More than 2,000 council employees in England and Wales are earning at least £100,000 a year, while council tax has increased and services have been reduced, a study has found.
London had the greatest number of council employees earning more than £100,000, with 450. It was followed by the south-east, which had 368, according to the TaxPayers’ Alliance’s Town Hall Rich List.
The study identified at least 2,314 staff whose total pay packet exceeded six figures in 2015-16 – up 89 on the previous year – but the TaxPayers’ Alliance said was "likely to be an understatement" because of inconsistencies with the way councils present their data.
A total of 539 council employees also received packages worth more than £150,000 in 2015-16 – up 53 on the previous year.
John O'Connell, chief executive of the group, which campaigns for smaller government and lower taxes, said: "The average council tax bill has gone up by more than £900 over the last 20 years and spending has gone through the roof.
"Disappointingly, many local authorities are now responding to financial reality through further tax rises and reducing services rather than scaling back top pay.
"Despite many in the public sector facing a much-needed pay freeze to help bring the public finances under control, many town hall bosses are continuing to pocket huge remuneration packages, with the number of people on six-figure deals actually going up since last year.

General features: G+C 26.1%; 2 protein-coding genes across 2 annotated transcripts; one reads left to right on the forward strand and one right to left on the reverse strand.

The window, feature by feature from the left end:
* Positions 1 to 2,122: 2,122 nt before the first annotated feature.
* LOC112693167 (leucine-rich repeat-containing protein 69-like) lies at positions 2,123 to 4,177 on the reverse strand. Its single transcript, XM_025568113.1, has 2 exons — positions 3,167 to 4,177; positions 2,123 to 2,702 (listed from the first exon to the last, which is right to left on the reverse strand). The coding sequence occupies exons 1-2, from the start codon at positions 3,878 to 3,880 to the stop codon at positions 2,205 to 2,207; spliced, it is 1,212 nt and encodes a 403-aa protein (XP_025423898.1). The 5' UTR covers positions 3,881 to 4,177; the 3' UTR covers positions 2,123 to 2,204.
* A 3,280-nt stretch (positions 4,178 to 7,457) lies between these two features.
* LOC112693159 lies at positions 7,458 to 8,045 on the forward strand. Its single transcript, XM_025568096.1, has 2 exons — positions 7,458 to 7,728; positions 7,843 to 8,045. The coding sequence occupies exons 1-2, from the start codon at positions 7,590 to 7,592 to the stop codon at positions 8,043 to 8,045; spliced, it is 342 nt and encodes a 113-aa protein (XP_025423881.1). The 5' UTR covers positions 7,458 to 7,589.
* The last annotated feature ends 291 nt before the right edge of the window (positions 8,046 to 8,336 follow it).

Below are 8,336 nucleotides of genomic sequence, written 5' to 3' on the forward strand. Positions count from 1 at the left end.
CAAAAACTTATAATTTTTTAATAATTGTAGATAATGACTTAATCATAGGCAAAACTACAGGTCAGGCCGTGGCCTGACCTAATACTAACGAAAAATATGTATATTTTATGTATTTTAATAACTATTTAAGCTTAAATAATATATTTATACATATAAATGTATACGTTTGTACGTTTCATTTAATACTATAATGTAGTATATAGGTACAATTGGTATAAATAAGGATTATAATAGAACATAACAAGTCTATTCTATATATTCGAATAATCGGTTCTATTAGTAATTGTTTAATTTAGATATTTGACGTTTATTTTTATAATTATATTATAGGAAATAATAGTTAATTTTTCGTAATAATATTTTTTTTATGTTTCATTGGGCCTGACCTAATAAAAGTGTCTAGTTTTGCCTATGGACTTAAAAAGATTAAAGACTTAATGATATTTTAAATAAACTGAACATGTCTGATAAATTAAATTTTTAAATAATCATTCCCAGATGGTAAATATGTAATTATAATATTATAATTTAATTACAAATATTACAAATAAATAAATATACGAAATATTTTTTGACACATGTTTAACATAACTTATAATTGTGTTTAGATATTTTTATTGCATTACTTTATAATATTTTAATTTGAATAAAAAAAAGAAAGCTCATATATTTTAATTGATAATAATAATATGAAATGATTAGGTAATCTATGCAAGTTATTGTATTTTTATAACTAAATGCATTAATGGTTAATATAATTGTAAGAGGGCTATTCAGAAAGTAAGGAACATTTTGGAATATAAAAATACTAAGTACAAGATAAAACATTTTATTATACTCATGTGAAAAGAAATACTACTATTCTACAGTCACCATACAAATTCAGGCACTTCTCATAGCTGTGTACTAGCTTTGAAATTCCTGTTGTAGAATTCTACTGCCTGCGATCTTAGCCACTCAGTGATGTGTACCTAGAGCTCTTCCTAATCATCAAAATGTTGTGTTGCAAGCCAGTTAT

"There are talented people in the public sector who are trying to deliver more for less, but the sheer scale of these packages raises serious questions about efficiency and priorities."
The annual study found 68 councils with at least 10 employees getting more than £100,000.
Responding to the report, Councillor Claire Kober, chairwoman of the Local Government Association's Resources Board, said: "Councils are large, complex organisations with sizeable budgets and responsibility for delivering more than 700 services, including caring for the elderly and vulnerable, and protecting children.
"It is important that the right people with the right skills and experience are retained to deliver this work.
"Nationally, incoming chief executives are being paid lower salaries than their predecessors and average chief executive salaries continue to decline year-on-year.
"The pay of senior council staff is set by politically proportionate committees of elected councillors and is open to a high level of scrutiny and democratic accountability as a result."
A spokesman for the Department for Communities and Local Government said: "Whilst it's a matter for individual local authorities, ministers have been clear that they expect them to show restraint from excessive pay rises, especially when it comes to senior staff.
"We've taken steps to make sure councils are more transparent on how they set pay and can be held accountable by local residents."
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